Dental implants are a great way to go about replacing missing teeth. They are the only dental restoration for missing teeth that replaces the lost tooth's roots as well as its crown. The procedure involves inserting an implant into the patient's jawbone, and that requires them to have enough healthy bone tissue there to hold the implant in place.
That is where bone grafting comes in. Dentists often recommend this procedure when a patient does not have the bone tissue needed to safely install implants. Anyone who has lost a tooth is susceptible to bone tissue loss. This is caused by their jawbone no longer being properly stimulated by the roots. A tooth's toots are there to anchor it in place and to stimulate the jaw when the tooth is being used. Bite forces are transferred through the root to the jaw, maintaining the integrity of the jaw. When a tooth is lost, the jaw loses this stimulation, so it begins to break down the same way muscles break down when they are no longer being used.
Replacing a missing tooth with restorations like bridges and dentures does not solve this problem since these prosthetics only replace the visible part of the tooth. This is one of the many reasons why a growing number of people would rather replace their missing teeth with dentures.
What goes on during bone grafting?
Bone grafting involves the dentist taking bone from other parts of the body or using an artificial bone grafting material that is grafted to areas with limited tissue. A minor bone graft is performed whenever the patient only needs a small amount of bone tissue, and implants can be installed immediately after. The patient might have to wait up to three months to recover if more extensive grafts are needed. That means getting a bone graft can increase the time it takes to get fitted with implants by three months, bringing the total time from the patient's initial visit to the time the implant is fitted with a crown to nine months. Once the patient has recovered from the bone graft, the dentist can proceed with the surgical installation of the implant.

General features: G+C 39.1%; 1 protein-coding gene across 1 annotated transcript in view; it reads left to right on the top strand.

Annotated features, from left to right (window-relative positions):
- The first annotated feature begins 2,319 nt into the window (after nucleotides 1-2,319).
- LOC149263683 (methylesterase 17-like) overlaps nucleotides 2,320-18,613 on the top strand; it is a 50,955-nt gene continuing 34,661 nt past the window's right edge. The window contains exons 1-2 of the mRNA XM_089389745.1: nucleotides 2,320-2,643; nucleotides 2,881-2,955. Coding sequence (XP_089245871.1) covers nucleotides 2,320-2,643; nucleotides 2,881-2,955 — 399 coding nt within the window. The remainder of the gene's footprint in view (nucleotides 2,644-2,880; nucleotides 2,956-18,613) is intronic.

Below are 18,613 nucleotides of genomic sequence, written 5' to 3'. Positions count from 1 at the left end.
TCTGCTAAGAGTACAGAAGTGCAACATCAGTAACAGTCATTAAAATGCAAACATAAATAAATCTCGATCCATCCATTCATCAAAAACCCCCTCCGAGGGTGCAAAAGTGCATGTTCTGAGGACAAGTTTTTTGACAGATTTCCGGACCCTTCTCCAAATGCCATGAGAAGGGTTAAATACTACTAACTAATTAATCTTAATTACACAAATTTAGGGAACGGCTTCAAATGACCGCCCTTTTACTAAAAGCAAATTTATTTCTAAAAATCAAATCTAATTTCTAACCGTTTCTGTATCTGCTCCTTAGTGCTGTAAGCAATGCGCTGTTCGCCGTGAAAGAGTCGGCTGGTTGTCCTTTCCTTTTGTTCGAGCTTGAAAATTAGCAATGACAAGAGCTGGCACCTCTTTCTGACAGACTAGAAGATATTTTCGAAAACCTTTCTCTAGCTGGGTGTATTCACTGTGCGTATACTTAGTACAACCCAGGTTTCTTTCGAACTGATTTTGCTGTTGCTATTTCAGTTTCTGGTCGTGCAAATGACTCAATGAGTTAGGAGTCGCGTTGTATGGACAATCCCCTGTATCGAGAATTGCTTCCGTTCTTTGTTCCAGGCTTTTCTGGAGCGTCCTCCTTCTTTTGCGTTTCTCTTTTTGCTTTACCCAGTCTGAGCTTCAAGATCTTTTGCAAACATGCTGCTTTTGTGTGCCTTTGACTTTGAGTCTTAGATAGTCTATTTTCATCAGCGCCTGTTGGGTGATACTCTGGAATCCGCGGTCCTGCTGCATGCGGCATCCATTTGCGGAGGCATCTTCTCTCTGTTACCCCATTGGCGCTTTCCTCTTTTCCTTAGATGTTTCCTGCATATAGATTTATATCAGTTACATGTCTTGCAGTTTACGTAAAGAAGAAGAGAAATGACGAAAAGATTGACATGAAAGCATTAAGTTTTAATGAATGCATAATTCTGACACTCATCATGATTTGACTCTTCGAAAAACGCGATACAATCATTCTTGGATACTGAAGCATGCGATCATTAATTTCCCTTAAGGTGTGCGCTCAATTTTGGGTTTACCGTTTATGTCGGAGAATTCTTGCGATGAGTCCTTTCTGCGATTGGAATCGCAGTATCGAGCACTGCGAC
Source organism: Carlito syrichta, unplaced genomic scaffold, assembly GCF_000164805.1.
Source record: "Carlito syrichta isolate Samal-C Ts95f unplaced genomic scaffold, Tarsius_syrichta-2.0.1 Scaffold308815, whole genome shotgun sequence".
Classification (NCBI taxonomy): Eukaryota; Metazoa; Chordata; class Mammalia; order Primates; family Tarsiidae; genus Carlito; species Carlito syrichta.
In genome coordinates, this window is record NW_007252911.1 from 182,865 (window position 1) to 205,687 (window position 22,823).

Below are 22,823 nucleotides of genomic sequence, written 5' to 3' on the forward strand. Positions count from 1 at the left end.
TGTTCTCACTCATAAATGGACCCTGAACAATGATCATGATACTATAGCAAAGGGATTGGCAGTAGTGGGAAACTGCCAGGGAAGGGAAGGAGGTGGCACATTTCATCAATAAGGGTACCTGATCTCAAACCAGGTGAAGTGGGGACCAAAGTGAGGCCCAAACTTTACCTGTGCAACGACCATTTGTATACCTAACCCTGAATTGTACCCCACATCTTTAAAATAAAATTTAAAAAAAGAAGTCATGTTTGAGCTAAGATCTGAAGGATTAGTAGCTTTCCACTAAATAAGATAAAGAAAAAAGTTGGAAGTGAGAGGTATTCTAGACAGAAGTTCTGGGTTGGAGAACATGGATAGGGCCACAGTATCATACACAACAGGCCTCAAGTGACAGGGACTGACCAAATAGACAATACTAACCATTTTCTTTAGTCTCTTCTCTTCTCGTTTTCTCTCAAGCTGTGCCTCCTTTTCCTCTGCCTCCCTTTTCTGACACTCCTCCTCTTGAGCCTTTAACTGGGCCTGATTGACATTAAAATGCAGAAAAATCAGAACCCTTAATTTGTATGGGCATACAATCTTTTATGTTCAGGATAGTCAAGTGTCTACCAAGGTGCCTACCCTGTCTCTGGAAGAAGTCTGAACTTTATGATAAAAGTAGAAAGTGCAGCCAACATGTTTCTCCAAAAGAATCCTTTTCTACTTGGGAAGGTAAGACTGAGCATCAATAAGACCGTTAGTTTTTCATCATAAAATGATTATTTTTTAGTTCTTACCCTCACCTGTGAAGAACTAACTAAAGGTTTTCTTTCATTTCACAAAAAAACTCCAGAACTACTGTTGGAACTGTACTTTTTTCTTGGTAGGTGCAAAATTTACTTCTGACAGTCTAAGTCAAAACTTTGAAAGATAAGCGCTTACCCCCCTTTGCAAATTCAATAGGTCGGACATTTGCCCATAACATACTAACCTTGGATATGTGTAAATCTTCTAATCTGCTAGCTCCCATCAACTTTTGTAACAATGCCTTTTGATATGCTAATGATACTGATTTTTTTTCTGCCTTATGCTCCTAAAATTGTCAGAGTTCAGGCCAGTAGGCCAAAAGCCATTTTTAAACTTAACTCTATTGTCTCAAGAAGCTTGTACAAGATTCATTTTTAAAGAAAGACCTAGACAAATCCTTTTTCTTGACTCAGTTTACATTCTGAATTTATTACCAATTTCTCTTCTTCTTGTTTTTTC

Preparing for bone grafting
Prior to performing a bone graft, the doctor will perform a physical examination and evaluate the patient's medical history. This includes going over any medication and supplements they might be taking. The patient will typically be asked not to eat for a fixed amount of time prior to the treatment. This helps to reduce the risk of complications occurring when under the anesthesia.
During the treatment, the patient will be put under general anesthesia. An incision is then made to access the area that needs the graft. The bone tissue is shaped appropriately so it fits into the donor area. The graft might be held in place using:
The dentist wraps up the procedure by stitching up the incision and sometimes using a splint or cast to support the bone.
Need bone grafts?
Call or visit our Onalaska office to get the process started. It might be just what you need to be eligible for implants.
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